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I’m really glad I studied and (eventually) came to understand the concept of The Masked Singer about three and a half weeks ago, or else watching Sarah Palin emerge from an ursine Bratz Doll to sing a maverick version of “Baby Got Back” would have absolutely melted what’s left of my mind.
As it is, my mind is only somewhat slumped over, like a wilting potted plant. I can still deduce that the former governor of Alaska and staunch Trump supporter is not some terrifying birthday party clown but a contestant on a singing competition in which celebrities perform in bespoke full-body carnival costumes that disguise their identities until they are eliminated from the game and ceremonially unmasked.
Upon being eliminated, Palin removed her pastel cartoon bear mask mask, put on her glasses, and sang “Baby Got Back,” with an “average American” twist. “I’m tired of magazines / saying flat butts are the thing / take your average American and ask her that / she gotta pack much back,” raps Palin, with the zealotry of a scary mom performing at her daughter’s talent show. (The original lyrics by Sir Mix-a-lot say “black man,” where Palin substituted her bleak plug for a nation in crisis.)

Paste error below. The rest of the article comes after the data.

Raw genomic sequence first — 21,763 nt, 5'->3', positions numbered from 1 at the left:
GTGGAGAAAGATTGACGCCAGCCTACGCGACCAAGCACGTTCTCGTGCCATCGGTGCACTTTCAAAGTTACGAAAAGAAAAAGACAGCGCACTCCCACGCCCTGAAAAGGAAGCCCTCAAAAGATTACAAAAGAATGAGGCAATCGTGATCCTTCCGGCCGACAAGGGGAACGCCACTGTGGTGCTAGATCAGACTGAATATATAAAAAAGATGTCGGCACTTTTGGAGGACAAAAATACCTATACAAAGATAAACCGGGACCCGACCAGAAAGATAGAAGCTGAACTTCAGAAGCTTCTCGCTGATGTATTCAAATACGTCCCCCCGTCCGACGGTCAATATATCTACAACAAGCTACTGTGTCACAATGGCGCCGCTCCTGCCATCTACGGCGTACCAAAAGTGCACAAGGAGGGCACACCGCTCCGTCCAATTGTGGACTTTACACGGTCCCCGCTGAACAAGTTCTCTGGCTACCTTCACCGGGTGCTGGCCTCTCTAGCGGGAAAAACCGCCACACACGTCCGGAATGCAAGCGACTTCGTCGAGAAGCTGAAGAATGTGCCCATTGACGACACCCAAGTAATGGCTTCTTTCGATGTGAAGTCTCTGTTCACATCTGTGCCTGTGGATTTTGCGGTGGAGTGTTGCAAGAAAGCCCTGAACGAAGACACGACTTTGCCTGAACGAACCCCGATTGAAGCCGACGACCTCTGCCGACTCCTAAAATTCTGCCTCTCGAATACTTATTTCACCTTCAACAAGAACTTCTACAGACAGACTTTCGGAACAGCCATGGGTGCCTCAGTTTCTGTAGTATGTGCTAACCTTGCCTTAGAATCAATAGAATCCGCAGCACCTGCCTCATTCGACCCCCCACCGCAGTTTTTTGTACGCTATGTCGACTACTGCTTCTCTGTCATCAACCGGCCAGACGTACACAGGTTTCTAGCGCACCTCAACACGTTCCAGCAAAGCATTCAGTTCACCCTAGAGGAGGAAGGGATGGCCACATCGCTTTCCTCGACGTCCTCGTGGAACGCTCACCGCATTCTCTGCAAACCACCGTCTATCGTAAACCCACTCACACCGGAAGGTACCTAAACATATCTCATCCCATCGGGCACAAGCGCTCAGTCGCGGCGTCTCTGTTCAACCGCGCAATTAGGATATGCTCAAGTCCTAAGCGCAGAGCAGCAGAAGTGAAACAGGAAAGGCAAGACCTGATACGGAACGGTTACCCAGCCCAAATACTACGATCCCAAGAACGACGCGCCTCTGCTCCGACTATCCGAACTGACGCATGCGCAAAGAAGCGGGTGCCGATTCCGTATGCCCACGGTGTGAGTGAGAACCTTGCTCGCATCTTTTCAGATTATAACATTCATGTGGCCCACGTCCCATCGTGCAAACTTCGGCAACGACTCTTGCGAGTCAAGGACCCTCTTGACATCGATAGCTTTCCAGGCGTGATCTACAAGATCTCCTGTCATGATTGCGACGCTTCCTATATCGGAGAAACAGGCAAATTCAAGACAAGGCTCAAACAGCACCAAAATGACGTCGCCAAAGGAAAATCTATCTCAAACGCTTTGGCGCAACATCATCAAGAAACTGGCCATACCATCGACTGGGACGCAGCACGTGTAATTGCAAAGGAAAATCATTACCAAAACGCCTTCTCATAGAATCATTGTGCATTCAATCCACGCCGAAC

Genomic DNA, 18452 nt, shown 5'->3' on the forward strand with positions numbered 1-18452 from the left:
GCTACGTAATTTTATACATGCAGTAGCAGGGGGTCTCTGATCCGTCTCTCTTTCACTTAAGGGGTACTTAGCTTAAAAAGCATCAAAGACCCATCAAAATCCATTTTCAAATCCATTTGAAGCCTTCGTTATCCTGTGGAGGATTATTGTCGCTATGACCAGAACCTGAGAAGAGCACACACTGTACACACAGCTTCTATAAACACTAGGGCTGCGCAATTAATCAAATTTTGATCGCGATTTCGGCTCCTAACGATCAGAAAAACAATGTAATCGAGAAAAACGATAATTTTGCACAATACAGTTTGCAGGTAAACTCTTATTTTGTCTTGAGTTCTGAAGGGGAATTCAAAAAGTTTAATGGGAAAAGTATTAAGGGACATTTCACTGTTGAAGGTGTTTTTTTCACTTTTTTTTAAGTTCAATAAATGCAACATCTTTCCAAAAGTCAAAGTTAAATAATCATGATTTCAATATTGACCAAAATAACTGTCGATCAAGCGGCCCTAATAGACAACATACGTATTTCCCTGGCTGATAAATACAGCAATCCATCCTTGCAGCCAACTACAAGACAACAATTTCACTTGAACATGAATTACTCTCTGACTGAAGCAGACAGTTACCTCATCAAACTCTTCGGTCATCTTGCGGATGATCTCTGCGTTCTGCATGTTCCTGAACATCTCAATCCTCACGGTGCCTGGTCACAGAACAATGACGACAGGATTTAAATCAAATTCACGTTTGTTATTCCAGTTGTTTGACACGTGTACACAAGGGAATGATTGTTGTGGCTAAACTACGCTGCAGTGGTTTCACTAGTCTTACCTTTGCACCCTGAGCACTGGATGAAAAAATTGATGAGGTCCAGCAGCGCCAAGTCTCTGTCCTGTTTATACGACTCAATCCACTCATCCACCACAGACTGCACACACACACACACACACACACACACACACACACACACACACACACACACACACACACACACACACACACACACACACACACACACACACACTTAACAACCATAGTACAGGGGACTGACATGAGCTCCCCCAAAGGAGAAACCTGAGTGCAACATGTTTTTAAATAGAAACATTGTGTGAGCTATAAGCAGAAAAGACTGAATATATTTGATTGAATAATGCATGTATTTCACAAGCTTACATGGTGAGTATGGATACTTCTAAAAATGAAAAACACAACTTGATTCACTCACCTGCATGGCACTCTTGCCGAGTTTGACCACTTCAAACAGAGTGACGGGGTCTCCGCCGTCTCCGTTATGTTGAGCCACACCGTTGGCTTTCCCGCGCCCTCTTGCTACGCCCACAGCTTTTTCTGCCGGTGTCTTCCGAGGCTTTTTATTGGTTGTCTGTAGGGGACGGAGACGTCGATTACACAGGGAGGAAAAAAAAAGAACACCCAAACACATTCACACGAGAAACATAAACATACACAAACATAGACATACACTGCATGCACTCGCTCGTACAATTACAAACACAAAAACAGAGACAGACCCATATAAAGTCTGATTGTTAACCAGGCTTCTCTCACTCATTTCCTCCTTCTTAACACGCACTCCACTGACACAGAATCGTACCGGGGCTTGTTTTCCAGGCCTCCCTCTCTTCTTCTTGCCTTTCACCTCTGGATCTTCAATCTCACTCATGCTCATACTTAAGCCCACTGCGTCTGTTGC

The effect of the performance is like bad propaganda for consuming more American television. In this deranged vision of the future we’re all stuck in quarantine while The Masked Singer remains open on our laptops, a window looking out on an American wasteland, a garish terrain of time-suck.
The second “twist” came when Palin’s performance cut to a live broadcast of our president’s remarks on the coronavirus pandemic.
Palin told host Nick Cannon that the show was overall a positive experience for her, explaining that “to not be able to see much of anything out of [the bear costume] is really nice. It takes the sharp edges off the world. Everything looks a little softer, nicer. I needed this.”
The problem is that no one else did. And now I’m never going to watch TV again.